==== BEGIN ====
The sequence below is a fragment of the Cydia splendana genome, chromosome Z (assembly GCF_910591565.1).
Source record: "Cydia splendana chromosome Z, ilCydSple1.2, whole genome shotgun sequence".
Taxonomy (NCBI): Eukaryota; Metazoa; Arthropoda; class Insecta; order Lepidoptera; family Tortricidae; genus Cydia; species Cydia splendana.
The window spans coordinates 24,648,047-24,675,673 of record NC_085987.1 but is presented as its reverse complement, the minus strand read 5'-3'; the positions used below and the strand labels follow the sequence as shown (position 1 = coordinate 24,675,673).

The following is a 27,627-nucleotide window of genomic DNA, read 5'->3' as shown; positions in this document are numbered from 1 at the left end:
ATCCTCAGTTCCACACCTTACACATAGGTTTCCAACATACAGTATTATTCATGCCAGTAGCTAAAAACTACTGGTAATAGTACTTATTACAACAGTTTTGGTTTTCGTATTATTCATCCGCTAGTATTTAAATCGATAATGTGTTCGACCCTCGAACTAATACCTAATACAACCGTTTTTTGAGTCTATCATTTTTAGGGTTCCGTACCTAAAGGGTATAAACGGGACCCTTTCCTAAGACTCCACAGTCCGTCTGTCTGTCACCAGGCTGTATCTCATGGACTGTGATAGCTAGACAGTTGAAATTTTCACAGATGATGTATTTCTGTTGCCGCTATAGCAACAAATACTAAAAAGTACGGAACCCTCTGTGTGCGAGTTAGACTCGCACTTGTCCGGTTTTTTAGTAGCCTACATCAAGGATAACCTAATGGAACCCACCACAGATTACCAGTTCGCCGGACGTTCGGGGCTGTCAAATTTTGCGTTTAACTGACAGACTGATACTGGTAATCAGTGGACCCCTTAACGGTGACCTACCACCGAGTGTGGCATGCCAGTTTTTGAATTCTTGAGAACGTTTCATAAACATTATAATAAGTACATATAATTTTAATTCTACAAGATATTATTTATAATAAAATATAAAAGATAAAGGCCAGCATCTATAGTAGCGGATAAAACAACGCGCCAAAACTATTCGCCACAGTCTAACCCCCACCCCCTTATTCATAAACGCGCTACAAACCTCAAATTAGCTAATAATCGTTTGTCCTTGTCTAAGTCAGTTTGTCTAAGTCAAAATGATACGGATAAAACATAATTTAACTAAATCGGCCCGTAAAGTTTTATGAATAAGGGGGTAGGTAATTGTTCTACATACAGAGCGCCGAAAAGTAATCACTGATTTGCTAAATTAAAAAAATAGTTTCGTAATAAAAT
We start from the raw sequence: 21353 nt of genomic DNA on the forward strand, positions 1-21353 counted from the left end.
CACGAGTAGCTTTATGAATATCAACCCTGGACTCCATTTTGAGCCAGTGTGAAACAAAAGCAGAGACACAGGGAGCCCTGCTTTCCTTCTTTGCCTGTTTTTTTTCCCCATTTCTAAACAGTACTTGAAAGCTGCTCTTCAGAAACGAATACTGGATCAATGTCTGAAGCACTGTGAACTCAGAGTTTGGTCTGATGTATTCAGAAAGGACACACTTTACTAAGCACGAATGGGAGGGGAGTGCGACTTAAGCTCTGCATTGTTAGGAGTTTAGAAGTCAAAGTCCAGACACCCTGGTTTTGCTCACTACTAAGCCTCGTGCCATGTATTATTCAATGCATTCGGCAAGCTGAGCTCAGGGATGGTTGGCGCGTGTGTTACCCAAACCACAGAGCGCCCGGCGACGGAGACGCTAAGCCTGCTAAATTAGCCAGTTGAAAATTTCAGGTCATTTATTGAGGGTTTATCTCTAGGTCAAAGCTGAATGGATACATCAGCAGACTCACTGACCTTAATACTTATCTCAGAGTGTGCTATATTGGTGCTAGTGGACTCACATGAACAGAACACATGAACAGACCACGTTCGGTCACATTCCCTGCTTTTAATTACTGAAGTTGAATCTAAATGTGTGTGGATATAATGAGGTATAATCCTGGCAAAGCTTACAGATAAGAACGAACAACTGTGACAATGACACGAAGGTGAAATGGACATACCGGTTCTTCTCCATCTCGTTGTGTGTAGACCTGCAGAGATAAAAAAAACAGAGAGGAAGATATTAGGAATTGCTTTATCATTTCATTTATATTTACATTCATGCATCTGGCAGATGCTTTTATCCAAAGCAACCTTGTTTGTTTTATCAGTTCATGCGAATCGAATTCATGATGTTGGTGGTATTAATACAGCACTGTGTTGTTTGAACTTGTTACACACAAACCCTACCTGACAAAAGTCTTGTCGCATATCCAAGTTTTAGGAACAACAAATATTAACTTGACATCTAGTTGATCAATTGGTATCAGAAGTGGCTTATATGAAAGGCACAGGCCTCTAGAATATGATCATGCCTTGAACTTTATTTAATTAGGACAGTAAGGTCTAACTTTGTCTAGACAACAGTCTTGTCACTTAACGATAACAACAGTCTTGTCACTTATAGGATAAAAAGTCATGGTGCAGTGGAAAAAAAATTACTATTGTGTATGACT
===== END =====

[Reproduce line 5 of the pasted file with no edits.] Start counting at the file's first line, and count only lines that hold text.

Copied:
The following is a 27,627-nucleotide window of genomic DNA, read 5'->3' as shown; positions in this document are numbered from 1 at the left end: